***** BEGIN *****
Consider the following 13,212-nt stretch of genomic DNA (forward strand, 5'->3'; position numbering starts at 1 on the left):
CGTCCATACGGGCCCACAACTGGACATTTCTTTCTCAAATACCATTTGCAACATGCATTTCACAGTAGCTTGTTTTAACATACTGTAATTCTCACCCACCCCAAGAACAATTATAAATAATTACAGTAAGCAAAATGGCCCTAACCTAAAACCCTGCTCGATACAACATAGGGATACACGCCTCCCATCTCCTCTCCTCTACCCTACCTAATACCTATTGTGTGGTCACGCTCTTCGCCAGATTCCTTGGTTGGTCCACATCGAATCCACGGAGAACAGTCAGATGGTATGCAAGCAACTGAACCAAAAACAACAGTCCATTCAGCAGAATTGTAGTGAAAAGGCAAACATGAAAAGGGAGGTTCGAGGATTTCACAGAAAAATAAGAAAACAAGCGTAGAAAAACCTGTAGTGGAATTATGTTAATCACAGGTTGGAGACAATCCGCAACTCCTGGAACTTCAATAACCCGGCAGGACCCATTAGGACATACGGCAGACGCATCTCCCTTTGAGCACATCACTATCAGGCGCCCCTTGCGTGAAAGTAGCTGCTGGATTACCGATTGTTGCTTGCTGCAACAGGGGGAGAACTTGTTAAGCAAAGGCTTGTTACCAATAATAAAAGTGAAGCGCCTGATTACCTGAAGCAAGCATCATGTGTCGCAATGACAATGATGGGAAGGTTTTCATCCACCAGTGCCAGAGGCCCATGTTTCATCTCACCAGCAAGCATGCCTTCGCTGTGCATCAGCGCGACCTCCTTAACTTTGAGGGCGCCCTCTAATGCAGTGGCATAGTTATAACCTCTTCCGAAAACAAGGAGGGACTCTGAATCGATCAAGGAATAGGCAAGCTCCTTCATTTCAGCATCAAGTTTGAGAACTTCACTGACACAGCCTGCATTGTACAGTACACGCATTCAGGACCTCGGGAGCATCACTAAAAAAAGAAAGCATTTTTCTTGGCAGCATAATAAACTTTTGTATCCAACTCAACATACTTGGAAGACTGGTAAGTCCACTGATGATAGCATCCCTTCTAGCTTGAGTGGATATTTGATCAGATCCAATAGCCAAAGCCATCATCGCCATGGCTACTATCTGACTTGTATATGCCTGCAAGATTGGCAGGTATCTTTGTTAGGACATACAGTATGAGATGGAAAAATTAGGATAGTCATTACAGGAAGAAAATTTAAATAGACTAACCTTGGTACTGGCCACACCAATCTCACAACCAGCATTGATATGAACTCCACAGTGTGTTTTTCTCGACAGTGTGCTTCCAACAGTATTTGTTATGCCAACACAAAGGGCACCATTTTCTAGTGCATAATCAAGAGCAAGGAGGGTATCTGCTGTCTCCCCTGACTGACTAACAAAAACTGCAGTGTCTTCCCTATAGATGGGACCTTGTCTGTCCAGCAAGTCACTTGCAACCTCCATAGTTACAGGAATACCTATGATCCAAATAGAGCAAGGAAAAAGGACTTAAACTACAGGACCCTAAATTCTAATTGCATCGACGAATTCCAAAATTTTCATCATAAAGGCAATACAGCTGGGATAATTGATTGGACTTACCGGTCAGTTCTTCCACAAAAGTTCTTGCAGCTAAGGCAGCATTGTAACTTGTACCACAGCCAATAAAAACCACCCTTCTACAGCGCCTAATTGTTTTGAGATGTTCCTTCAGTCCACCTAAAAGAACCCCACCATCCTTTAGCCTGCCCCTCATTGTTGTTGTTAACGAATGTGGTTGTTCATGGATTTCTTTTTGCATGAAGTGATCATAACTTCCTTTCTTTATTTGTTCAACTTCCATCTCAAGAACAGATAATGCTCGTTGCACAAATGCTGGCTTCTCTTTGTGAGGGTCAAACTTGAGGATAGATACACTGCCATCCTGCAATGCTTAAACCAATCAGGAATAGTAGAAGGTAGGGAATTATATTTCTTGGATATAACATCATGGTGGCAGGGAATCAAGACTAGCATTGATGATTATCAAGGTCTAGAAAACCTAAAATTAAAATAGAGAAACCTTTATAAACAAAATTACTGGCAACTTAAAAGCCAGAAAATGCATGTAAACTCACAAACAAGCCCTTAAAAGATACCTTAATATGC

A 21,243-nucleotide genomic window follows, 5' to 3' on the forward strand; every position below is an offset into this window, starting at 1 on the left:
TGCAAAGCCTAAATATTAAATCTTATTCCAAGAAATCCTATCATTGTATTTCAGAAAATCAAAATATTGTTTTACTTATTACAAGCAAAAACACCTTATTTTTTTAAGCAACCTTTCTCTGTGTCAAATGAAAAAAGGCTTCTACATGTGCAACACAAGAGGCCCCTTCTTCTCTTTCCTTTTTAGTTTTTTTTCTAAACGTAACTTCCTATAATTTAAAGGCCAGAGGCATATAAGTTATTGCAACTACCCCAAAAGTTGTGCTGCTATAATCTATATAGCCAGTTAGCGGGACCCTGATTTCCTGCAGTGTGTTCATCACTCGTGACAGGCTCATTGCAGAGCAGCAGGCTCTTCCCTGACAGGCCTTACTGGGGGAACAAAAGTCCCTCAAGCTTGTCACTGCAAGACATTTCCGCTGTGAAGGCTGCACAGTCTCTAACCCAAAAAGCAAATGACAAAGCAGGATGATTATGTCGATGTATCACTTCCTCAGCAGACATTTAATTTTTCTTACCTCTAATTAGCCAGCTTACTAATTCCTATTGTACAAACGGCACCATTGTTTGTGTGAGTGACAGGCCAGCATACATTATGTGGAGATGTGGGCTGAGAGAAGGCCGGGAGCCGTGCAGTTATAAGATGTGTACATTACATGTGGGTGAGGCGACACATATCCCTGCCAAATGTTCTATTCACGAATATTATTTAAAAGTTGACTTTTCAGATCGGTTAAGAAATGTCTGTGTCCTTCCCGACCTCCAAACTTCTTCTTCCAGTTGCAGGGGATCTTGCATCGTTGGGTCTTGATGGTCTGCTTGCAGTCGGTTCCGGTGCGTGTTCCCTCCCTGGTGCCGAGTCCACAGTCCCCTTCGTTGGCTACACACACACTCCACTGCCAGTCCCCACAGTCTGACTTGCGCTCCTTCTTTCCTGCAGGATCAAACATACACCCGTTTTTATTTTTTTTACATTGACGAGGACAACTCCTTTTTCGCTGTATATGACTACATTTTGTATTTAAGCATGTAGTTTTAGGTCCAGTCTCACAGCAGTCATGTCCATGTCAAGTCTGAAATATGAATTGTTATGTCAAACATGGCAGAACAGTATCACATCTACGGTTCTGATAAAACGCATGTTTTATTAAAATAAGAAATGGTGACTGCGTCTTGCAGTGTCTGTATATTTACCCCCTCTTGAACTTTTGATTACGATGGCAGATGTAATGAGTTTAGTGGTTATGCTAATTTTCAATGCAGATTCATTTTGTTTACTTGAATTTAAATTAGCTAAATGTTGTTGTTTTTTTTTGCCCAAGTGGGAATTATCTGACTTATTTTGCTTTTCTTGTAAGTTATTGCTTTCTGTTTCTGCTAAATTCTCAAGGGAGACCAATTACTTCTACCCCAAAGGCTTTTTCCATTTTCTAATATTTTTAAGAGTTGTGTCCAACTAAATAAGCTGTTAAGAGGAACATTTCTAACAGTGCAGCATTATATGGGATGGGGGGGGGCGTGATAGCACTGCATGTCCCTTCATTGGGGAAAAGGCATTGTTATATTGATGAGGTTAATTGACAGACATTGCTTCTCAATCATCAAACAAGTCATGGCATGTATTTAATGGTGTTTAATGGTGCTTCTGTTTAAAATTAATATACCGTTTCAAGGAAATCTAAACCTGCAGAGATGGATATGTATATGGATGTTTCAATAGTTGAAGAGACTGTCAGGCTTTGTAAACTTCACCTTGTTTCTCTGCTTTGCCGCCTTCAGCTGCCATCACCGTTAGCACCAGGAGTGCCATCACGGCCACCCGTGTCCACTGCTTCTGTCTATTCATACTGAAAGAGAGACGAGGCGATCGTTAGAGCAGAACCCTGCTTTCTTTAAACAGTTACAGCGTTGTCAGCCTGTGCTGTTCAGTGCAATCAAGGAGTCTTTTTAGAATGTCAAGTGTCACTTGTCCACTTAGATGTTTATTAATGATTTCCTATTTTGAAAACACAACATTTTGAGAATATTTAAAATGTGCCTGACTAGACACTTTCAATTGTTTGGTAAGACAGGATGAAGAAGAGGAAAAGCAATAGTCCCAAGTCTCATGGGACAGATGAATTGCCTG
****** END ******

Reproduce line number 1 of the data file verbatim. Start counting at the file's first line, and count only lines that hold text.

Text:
Consider the following 13,212-nt stretch of genomic DNA (forward strand, 5'->3'; position numbering starts at 1 on the left):